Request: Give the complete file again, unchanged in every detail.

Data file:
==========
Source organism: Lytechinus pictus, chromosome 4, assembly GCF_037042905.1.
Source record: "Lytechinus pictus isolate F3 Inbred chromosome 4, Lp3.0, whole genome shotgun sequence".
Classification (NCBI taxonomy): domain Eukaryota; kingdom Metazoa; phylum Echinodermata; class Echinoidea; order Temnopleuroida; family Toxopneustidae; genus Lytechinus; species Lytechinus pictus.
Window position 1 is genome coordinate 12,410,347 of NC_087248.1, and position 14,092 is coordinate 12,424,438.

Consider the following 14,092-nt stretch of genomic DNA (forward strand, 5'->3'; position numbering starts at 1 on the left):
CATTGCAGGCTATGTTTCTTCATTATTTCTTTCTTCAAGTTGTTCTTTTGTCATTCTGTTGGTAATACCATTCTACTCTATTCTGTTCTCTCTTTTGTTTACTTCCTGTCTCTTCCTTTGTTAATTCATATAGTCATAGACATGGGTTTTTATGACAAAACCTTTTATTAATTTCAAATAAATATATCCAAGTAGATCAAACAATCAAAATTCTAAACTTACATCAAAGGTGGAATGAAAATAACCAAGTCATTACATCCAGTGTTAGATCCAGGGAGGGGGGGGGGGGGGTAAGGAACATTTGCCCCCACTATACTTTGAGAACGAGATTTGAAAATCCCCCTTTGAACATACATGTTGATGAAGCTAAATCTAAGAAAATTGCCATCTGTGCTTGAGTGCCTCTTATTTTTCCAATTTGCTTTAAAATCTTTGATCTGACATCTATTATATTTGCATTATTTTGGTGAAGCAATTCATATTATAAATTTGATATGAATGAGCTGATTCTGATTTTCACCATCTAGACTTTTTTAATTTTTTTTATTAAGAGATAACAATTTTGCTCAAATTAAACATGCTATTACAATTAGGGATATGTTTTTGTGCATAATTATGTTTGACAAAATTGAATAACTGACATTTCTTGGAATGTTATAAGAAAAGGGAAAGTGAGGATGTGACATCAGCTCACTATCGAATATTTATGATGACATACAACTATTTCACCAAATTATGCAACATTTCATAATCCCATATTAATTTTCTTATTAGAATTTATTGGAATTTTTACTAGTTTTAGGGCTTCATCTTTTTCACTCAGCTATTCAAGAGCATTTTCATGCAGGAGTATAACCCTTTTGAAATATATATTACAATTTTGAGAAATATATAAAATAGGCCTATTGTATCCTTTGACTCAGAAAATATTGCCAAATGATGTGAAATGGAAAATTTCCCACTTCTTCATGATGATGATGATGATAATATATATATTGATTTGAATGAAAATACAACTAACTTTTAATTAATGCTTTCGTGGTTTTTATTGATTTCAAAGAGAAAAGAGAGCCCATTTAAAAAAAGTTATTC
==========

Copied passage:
Source organism: Lytechinus pictus, chromosome 4, assembly GCF_037042905.1.
Source record: "Lytechinus pictus isolate F3 Inbred chromosome 4, Lp3.0, whole genome shotgun sequence".
Classification (NCBI taxonomy): domain Eukaryota; kingdom Metazoa; phylum Echinodermata; class Echinoidea; order Temnopleuroida; family Toxopneustidae; genus Lytechinus; species Lytechinus pictus.
Window position 1 is genome coordinate 12,410,347 of NC_087248.1, and position 14,092 is coordinate 12,424,438.

Consider the following 14,092-nt stretch of genomic DNA (forward strand, 5'->3'; position numbering starts at 1 on the left):
CATTGCAGGCTATGTTTCTTCATTATTTCTTTCTTCAAGTTGTTCTTTTGTCATTCTGTTGGTAATACCATTCTACTCTATTCTGTTCTCTCTTTTGTTTACTTCCTGTCTCTTCCTTTGTTAATTCATATAGTCATAGACATGGGTTTTTATGACAAAACCTTTTATTAATTTCAAATAAATATATCCAAGTAGATCAAACAATCAAAATTCTAAACTTACATCAAAGGTGGAATGAAAATAACCAAGTCATTACATCCAGTGTTAGATCCAGGGAGGGGGGGGGGGGGGTAAGGAACATTTGCCCCCACTATACTTTGAGAACGAGATTTGAAAATCCCCCTTTGAACATACATGTTGATGAAGCTAAATCTAAGAAAATTGCCATCTGTGCTTGAGTGCCTCTTATTTTTCCAATTTGCTTTAAAATCTTTGATCTGACATCTATTATATTTGCATTATTTTGGTGAAGCAATTCATATTATAAATTTGATATGAATGAGCTGATTCTGATTTTCACCATCTAGACTTTTTTAATTTTTTTTATTAAGAGATAACAATTTTGCTCAAATTAAACATGCTATTACAATTAGGGATATGTTTTTGTGCATAATTATGTTTGACAAAATTGAATAACTGACATTTCTTGGAATGTTATAAGAAAAGGGAAAGTGAGGATGTGACATCAGCTCACTATCGAATATTTATGATGACATACAACTATTTCACCAAATTATGCAACATTTCATAATCCCATATTAATTTTCTTATTAGAATTTATTGGAATTTTTACTAGTTTTAGGGCTTCATCTTTTTCACTCAGCTATTCAAGAGCATTTTCATGCAGGAGTATAACCCTTTTGAAATATATATTACAATTTTGAGAAATATATAAAATAGGCCTATTGTATCCTTTGACTCAGAAAATATTGCCAAATGATGTGAAATGGAAAATTTCCCACTTCTTCATGATGATGATGATGATAATATATATATTGATTTGAATGAAAATACAACTAACTTTTAATTAATGCTTTCGTGGTTTTTATTGATTTCAAAGAGAAAAGAGAGCCCATTTAAAAAAAGTTATTC